Permanently lame horse?
   

       The Horse Forum > Keeping and Caring for Horses > Horse Health

Permanently lame horse?

This is a discussion on Permanently lame horse? within the Horse Health forums, part of the Keeping and Caring for Horses category
  • How to help a horse that is permanently lame
  • Rehoming a permanently lame horse

Like Tree2Likes

 
LinkBack Thread Tools
    01-18-2013, 10:22 AM
  #1
Foal
Permanently lame horse?

I was contacted last night and asked if I would like to take in a 7 month old colt lame from birth in his back leg. He can walk fine but can't run. Tonight I will be getting more details over the phone but would like to get your advice on what questions I should be asking. Next year I plan to open a very small livestock and senior dog rescue and would love to have him but I don't want to be tricked into a lifetime of vet bills.
Posted via Mobile Device
     
Sponsored Links
Advertisement
 
    01-18-2013, 10:27 AM
  #2
Green Broke
Regardless of his lameness issue - if you take him on you will have a "lifetime of vet bills", just as you would with any animal. Are you thinking specifically of bills that would be related to any issues associated with this specific lameness - if so, you would need to have a vet examine him and give you their opinion on the long-term expenses you might expect to encounter.
     
    01-18-2013, 10:32 AM
  #3
Foal
Specifically related to the lameness and extensive vet bills as a result.
Posted via Mobile Device
     
    01-18-2013, 10:52 AM
  #4
Started
Unfortunately this sounds like a horse that would be better off being euthanized rather than having a life of misery.
BigBenLoverforLife likes this.
     
    01-18-2013, 10:55 AM
  #5
Foal
Is there a way to know if he's in pain? They were rather nonchalant about it. It's a hip issue.
Posted via Mobile Device
     
    01-18-2013, 11:41 AM
  #6
Yearling
Sounds like what I've seen happen to a dairy Calf last spring. The poor guy looked perfect but when he went to try to walk he stumbled a lot until her got used to his weird hips where his back right didn't quite fit into the socket right but, was never close to being able to use his legs fully ... He spent most of his time lying down unless someone came to feed him his milk... He ended up being veal unfortunately but, in the long run it was probably for the best he didn't have to suffer any longer.
     
    01-18-2013, 11:42 AM
  #7
Yearling
I have a mare that broke her shoulder at 4 months old was put in a box stall that was 6 by 8 for 8 months, her shoulder healed fine but because of not being able to move around her other front leg has serious issues, she will never be sound to ride, but she is not in pain, and gets around just fine, she can run and play. When I got her, her knees were the size of cantaloupes and she could barely get around, I basically got her to put her down, but after a few weeks of good feeding and open spaces her knees went down and she could move more freely, she had to learn how to run again, and stop, she fell on her face several times learning to stop and turn. She shows no sign of any pain.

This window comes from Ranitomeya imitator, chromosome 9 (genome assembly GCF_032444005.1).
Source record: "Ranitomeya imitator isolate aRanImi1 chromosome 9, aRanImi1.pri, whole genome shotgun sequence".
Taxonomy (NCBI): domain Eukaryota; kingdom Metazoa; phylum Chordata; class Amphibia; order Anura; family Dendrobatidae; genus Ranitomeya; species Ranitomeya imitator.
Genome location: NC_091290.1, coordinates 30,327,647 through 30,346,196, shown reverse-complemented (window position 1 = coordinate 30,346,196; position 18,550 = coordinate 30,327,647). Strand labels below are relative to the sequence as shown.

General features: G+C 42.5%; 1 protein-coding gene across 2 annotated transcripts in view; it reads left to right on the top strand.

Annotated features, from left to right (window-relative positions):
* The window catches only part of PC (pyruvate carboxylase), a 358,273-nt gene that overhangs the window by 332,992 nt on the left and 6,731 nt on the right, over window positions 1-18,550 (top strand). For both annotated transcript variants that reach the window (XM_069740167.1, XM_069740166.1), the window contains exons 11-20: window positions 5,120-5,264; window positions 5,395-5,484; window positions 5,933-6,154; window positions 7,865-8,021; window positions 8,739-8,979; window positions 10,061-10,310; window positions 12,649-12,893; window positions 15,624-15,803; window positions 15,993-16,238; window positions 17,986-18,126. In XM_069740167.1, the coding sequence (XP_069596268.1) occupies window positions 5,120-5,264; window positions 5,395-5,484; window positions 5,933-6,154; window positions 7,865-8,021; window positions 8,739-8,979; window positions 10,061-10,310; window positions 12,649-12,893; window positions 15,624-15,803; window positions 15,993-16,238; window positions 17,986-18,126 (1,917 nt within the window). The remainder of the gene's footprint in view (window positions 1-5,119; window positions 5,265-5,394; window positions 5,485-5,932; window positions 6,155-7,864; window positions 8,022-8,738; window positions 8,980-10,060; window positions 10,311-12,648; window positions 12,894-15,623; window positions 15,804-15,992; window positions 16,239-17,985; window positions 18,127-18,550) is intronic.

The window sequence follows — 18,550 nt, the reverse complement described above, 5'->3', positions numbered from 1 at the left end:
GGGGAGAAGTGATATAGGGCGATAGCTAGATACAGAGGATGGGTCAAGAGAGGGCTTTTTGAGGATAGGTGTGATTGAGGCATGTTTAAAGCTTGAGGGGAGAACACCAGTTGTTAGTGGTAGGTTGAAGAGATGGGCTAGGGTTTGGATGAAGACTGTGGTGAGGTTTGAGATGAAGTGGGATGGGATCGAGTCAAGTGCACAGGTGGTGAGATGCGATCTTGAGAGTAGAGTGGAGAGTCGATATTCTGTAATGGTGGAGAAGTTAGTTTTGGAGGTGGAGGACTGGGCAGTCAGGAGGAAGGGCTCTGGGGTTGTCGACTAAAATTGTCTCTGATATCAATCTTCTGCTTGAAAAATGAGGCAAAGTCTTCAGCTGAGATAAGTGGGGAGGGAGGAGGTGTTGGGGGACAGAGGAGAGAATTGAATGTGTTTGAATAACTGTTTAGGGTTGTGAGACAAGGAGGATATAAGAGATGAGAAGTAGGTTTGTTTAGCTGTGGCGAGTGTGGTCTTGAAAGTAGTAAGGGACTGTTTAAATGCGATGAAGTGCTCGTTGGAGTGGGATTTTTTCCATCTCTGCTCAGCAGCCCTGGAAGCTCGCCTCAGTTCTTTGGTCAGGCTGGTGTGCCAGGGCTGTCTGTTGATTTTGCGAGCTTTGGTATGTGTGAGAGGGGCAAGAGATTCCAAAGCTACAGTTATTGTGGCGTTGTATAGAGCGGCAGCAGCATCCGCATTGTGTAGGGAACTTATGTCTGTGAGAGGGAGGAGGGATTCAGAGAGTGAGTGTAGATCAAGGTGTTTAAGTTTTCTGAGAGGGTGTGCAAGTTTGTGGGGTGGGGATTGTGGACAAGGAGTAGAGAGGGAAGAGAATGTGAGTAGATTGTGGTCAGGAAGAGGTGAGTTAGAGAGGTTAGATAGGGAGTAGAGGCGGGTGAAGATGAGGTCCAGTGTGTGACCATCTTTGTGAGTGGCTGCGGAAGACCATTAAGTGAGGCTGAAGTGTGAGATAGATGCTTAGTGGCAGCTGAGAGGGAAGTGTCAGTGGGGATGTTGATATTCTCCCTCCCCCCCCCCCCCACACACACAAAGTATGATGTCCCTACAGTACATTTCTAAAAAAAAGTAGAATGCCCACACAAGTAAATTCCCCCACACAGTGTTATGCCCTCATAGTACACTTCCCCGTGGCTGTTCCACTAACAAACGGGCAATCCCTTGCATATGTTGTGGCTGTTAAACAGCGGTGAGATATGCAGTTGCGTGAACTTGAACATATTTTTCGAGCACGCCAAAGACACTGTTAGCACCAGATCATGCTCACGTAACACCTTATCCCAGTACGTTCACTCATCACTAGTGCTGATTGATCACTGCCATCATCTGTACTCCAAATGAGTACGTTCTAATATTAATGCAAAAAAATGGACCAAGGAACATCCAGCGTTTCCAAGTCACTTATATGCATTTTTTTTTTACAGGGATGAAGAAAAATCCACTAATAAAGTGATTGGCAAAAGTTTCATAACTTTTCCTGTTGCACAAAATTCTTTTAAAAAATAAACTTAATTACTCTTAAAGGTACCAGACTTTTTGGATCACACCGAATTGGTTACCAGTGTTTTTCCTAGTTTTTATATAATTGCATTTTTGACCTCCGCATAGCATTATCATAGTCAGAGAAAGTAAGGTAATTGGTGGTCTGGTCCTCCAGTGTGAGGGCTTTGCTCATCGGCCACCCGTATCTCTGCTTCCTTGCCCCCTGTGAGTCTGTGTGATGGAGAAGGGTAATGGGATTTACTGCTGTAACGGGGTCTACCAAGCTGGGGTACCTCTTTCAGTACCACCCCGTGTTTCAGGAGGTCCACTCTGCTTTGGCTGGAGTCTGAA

If he's been that way since birth is it possible that his hip dislocated during the birth process and maybe it can be popped back in? It's up to you if you want to try to help this horse or not, but go in with the mindset of yes there will be vet bills. Is this little guy happy and health besides his hip issue?
themacpack likes this.
     
    01-18-2013, 11:44 AM
  #8
Foal
See that's just sad and the last thing I want to see. I just wasnt sure if lame always meant pain. Il ask to speak to their vet or if they haven't had one out bring one with.
Posted via Mobile Device
     
    01-18-2013, 11:48 AM
  #9
Foal
Quote:
Originally Posted by cmarie    
I have a mare that broke her shoulder at 4 months old was put in a box stall that was 6 by 8 for 8 months, her shoulder healed fine but because of not being able to move around her other front leg has serious issues, she will never be sound to ride, but she is not in pain, an gets around just fine, she can run and play. When I got her, her knees were the size of cantaloupes and she could barely get around, I basically got her to put her down, but after a few weeks of good feeding and open spaces her knees went down and she could move more freely, she had to learn how to run again, and stop, she fell on her face several times learning to stop and turn. She shows no sign of any pain.


If he's been that way since birth is it possible that his hip dislocated during the birth process and maybe it can be popped back in? It's up to you if you want to try to help this horse or not, but go in with the mindset of yes there will be vet bills. Is this little guy happy and health besides his hip issue?
That's the kind of situation I can work with. I haven't spoken too in depth with them yet, they are calling me tonight, I don't have first hand experience with injuries or conditions like this and wanted to make sure I all the right questions.
Posted via Mobile Device
     
    01-18-2013, 12:16 PM
  #10
Yearling
He may not be in any pain just not rideable.
     

Thread Tools

Similar Threads
Thread Thread Starter Forum Replies Last Post
Maybe permanently unrideable? HELP hellothere Horse Health 33 01-03-2013 06:38 PM
My horse + osteoarthritis = permanently lame? NEED ADVICE. hellothere Horse Health 0 12-01-2012 08:35 PM
Does it sound like I need to think about retiring her permanently? Britt Horse Talk 9 05-29-2012 11:54 AM



All times are GMT -4. The time now is 09:19 AM.


Powered by vBulletin® Version 3.8.5
Copyright ©2000 - 2014, Jelsoft Enterprises Ltd.
Search Engine Friendly URLs by vBSEO 3.6.0